Yes, there's the great Savior Social Media. It's great that I can follow my favorite "talent" in the social universe. I also follow my local dry cleaners, muffler shop and my wife's OBGYN clinic on Facebook and Twitter as well. That's just the way we do business in this day. Radio doesn't own those bragging rights. Every A list, B list and add your letter list, quasi-celeb collects Twitter followers like a fat kid collecting Rolos.

Ms. Farber quotes a brilliant data point that 96% of all Pandora listeners listen to radio. I'm surprised to learn that people who like listening to music, listen to music. Thanks for that elucidation. Another great data point that the 92% radio listenership is close now to what it was in the 70's. I understand that back in 1965 the number of black and white TV sets in the average household had managed to maintain a strong representation as well. Now, not so much.

I love the argument supporting commercials and that according to surveys, many listeners actually like hearing commercials..... Really, come on, have you actually stopped and listened to a stopset on local radio?

Ms. Farber then speaks to the money being invested BACK into the Industry. The reason radio companies and owners are allegedly dumping money (tell that to the 100's and 100's of our compatriots now working at Lowes) is in an effort to circle the wagons around a diminishing flame. We all know that the next two years hold some very onerous requirements for notes being this space. If owners are indeed investing money and resources into radio, they sure as hell are not investing in talent. Please, prove me wrong.

I'm going to finish my diatribe now. I have an action packed day ahead of me of scanning my AM dial for something other than fundamental Christian fire and brimstone, Hispanic over-modulation and time brokered programming. If I get bored with that, I'll switch over to FM to hear some announcer voicetracked into my market from 1100 miles away, mispronouncing the name of the local sports stadium in a feeble, misguided attempt to "localize", running a contest that sounds like it's local, but is actually concurrently running on 217 other stations (hey, has anyone found that B-106.5 Fugitive yet?) and playing the same 217 tightly researched sure fire "hits" between 8 minute stopsets.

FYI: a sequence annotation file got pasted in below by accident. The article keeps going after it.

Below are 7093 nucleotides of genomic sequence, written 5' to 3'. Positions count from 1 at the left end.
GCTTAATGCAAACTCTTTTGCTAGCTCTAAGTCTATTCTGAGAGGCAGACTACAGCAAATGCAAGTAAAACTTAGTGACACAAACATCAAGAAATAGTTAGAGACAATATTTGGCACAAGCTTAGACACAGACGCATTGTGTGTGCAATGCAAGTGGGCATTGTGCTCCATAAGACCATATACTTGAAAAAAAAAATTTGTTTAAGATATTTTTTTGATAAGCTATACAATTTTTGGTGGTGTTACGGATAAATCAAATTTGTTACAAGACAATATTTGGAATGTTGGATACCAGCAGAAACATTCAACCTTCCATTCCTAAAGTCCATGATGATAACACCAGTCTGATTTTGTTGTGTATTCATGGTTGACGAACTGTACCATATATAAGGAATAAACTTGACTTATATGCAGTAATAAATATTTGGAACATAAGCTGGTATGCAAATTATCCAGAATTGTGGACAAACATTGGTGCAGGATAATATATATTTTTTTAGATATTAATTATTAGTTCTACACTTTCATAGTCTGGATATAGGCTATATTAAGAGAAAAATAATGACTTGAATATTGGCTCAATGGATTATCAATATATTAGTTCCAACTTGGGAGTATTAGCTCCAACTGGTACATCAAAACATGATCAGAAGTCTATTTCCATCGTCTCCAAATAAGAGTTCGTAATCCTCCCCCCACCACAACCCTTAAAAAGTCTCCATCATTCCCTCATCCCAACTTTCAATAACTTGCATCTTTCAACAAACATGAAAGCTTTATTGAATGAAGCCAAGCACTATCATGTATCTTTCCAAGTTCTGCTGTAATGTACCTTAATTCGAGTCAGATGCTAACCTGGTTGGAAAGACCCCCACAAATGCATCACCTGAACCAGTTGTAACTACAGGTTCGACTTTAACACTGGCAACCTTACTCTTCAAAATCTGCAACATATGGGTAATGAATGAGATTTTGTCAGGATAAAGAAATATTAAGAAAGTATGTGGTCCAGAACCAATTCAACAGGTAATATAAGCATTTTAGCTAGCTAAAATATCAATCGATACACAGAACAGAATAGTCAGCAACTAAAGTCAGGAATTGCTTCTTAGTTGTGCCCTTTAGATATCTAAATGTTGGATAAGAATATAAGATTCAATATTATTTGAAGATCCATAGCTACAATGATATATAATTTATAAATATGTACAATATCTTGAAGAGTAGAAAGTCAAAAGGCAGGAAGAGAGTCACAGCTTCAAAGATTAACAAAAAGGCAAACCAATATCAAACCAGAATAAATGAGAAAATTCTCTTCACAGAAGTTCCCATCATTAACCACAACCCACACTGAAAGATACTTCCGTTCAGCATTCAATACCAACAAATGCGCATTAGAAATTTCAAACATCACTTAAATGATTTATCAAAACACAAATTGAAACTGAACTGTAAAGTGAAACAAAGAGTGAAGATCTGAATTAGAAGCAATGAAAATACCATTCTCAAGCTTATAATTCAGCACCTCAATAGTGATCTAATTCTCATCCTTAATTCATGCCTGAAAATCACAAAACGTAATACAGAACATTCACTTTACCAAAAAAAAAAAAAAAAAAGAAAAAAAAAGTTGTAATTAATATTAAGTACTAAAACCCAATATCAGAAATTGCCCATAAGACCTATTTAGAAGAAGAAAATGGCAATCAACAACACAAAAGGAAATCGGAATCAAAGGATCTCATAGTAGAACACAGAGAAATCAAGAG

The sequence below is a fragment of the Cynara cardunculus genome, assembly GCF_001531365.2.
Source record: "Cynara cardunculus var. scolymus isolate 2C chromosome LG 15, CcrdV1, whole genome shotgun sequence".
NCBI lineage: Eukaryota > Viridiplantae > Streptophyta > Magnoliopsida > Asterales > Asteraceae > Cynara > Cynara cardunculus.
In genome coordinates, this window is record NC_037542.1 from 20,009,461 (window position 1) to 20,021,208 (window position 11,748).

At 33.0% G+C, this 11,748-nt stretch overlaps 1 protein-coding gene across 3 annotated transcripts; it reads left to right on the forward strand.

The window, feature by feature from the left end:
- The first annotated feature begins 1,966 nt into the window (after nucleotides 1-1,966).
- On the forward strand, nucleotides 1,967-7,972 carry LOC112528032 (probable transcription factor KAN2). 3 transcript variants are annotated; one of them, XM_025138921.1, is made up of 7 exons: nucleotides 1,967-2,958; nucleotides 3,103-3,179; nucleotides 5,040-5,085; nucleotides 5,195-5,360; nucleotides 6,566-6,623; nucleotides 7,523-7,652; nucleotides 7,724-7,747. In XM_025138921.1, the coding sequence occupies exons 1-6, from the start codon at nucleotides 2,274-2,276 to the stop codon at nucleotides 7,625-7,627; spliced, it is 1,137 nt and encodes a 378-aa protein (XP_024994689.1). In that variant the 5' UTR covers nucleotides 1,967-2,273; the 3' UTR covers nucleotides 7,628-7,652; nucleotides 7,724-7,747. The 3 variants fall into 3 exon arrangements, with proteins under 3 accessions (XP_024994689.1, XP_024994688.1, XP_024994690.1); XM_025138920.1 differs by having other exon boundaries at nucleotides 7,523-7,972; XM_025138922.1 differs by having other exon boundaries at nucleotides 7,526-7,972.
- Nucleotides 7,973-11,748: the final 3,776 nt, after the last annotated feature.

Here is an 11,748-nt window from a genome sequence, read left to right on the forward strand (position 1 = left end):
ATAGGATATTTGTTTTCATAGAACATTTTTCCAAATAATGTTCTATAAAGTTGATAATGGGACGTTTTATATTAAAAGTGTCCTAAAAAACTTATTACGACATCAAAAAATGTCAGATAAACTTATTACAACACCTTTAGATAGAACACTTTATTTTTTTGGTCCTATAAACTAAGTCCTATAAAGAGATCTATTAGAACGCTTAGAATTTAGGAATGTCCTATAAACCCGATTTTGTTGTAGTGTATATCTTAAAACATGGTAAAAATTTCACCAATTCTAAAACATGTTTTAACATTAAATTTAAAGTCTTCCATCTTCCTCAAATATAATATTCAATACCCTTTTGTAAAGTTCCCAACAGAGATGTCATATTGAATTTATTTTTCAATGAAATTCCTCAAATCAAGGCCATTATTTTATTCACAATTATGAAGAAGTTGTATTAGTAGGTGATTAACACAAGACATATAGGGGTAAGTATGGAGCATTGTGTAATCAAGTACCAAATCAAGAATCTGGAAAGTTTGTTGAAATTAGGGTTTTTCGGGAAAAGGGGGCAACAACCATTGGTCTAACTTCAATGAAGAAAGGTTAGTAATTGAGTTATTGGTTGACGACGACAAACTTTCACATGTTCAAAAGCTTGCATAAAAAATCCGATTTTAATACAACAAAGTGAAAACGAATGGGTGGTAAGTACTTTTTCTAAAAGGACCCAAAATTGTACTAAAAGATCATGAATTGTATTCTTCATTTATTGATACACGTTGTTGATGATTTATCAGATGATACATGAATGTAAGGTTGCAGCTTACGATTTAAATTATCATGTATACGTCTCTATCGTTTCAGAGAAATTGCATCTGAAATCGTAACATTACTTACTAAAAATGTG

Meanwhile as Nero Fiddles, or more appropriately, as Ryan Seacrest fiddles (maybe there is a better way to say that as I've actually just made myself queasy), we will watch the future of broadcast radio swirl around the shower drain in a sad death spiral mixed in with soap, hair and some other indescribable schmutz.

Sounds like a good day. Yup, radio is doing just fine.

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Re: Radio Relevancy

Post by tvguy2 » Thu Jul 04, 2013 5:37 am

This is the best thing I've read in months.

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Re: Radio Relevancy

Post by jerrysteffen » Sun Jul 07, 2013 1:17 pm

True that.

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Re: Radio Relevancy

Post by fmantac27 » Mon Jul 08, 2013 6:29 pm

I like the cut of that boy's cyber-jib...

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Re: Radio Relevancy

Post by ronnie2057 » Wed Jul 10, 2013 12:17 pm

Yes, one of the best in months.

I've said it's like a restaurant that was the best and most profitable in town. Its owner decided to buy up ALL the restaurants in his area. He had four now. He bet the farm and paid top dollar for the other three restaurants who were competing with him.

Now, he decided he could cut corners and run things a bit cheaper with less quality ingredients and fewer menu choices. The fired all the wait staff that he'd given fairly good raises and he stopped marketing ALL the restaurants. After all, where else could they go?

It's amazing to me how radio account executives can tell prospective and current clients that they MUST invest six percent of their gross revenues in advertising or they'll lose market share. Amazing.

"Ain't there one damned [radio station] that can make me break down and cry," Apologies to David Bowie.